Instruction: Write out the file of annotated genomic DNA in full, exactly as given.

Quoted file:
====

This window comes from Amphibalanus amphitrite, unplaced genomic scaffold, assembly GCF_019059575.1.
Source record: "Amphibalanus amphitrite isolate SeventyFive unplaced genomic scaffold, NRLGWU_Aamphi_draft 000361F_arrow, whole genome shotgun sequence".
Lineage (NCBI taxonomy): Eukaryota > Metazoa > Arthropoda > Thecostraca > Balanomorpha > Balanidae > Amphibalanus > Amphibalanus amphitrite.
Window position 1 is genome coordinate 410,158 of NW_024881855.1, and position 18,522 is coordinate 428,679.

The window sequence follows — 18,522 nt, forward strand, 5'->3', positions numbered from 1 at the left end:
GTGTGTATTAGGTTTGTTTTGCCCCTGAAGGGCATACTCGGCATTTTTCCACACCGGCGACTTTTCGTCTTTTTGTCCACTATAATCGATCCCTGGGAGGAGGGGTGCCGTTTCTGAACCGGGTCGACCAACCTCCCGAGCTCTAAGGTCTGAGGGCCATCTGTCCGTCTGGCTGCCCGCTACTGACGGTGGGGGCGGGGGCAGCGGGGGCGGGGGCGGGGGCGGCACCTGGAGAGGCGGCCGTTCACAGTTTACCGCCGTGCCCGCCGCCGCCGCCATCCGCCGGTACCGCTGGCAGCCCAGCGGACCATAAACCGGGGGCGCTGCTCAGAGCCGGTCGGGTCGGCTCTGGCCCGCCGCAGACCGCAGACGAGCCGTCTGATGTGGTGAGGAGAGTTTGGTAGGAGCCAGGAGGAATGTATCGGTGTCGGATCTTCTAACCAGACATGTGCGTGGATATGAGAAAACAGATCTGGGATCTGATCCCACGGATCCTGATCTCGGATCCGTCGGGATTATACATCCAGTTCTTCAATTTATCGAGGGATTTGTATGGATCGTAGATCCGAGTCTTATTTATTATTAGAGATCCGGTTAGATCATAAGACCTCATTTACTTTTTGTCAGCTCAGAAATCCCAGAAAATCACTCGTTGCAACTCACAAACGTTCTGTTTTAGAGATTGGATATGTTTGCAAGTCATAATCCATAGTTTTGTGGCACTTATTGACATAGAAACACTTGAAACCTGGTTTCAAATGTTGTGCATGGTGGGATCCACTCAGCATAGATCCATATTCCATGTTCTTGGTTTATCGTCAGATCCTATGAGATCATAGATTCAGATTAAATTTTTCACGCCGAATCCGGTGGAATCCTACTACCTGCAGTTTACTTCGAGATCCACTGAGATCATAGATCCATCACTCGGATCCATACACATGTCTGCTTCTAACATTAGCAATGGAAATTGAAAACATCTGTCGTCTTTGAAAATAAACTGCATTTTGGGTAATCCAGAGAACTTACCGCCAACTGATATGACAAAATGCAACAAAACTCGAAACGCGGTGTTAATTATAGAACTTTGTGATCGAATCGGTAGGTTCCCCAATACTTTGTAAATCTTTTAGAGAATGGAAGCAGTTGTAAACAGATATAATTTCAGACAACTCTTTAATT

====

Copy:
This window comes from Amphibalanus amphitrite, unplaced genomic scaffold, assembly GCF_019059575.1.
Source record: "Amphibalanus amphitrite isolate SeventyFive unplaced genomic scaffold, NRLGWU_Aamphi_draft 000361F_arrow, whole genome shotgun sequence".
Lineage (NCBI taxonomy): Eukaryota > Metazoa > Arthropoda > Thecostraca > Balanomorpha > Balanidae > Amphibalanus > Amphibalanus amphitrite.
Window position 1 is genome coordinate 410,158 of NW_024881855.1, and position 18,522 is coordinate 428,679.

The window sequence follows — 18,522 nt, forward strand, 5'->3', positions numbered from 1 at the left end:
GTGTGTATTAGGTTTGTTTTGCCCCTGAAGGGCATACTCGGCATTTTTCCACACCGGCGACTTTTCGTCTTTTTGTCCACTATAATCGATCCCTGGGAGGAGGGGTGCCGTTTCTGAACCGGGTCGACCAACCTCCCGAGCTCTAAGGTCTGAGGGCCATCTGTCCGTCTGGCTGCCCGCTACTGACGGTGGGGGCGGGGGCAGCGGGGGCGGGGGCGGGGGCGGCACCTGGAGAGGCGGCCGTTCACAGTTTACCGCCGTGCCCGCCGCCGCCGCCATCCGCCGGTACCGCTGGCAGCCCAGCGGACCATAAACCGGGGGCGCTGCTCAGAGCCGGTCGGGTCGGCTCTGGCCCGCCGCAGACCGCAGACGAGCCGTCTGATGTGGTGAGGAGAGTTTGGTAGGAGCCAGGAGGAATGTATCGGTGTCGGATCTTCTAACCAGACATGTGCGTGGATATGAGAAAACAGATCTGGGATCTGATCCCACGGATCCTGATCTCGGATCCGTCGGGATTATACATCCAGTTCTTCAATTTATCGAGGGATTTGTATGGATCGTAGATCCGAGTCTTATTTATTATTAGAGATCCGGTTAGATCATAAGACCTCATTTACTTTTTGTCAGCTCAGAAATCCCAGAAAATCACTCGTTGCAACTCACAAACGTTCTGTTTTAGAGATTGGATATGTTTGCAAGTCATAATCCATAGTTTTGTGGCACTTATTGACATAGAAACACTTGAAACCTGGTTTCAAATGTTGTGCATGGTGGGATCCACTCAGCATAGATCCATATTCCATGTTCTTGGTTTATCGTCAGATCCTATGAGATCATAGATTCAGATTAAATTTTTCACGCCGAATCCGGTGGAATCCTACTACCTGCAGTTTACTTCGAGATCCACTGAGATCATAGATCCATCACTCGGATCCATACACATGTCTGCTTCTAACATTAGCAATGGAAATTGAAAACATCTGTCGTCTTTGAAAATAAACTGCATTTTGGGTAATCCAGAGAACTTACCGCCAACTGATATGACAAAATGCAACAAAACTCGAAACGCGGTGTTAATTATAGAACTTTGTGATCGAATCGGTAGGTTCCCCAATACTTTGTAAATCTTTTAGAGAATGGAAGCAGTTGTAAACAGATATAATTTCAGACAACTCTTTAATT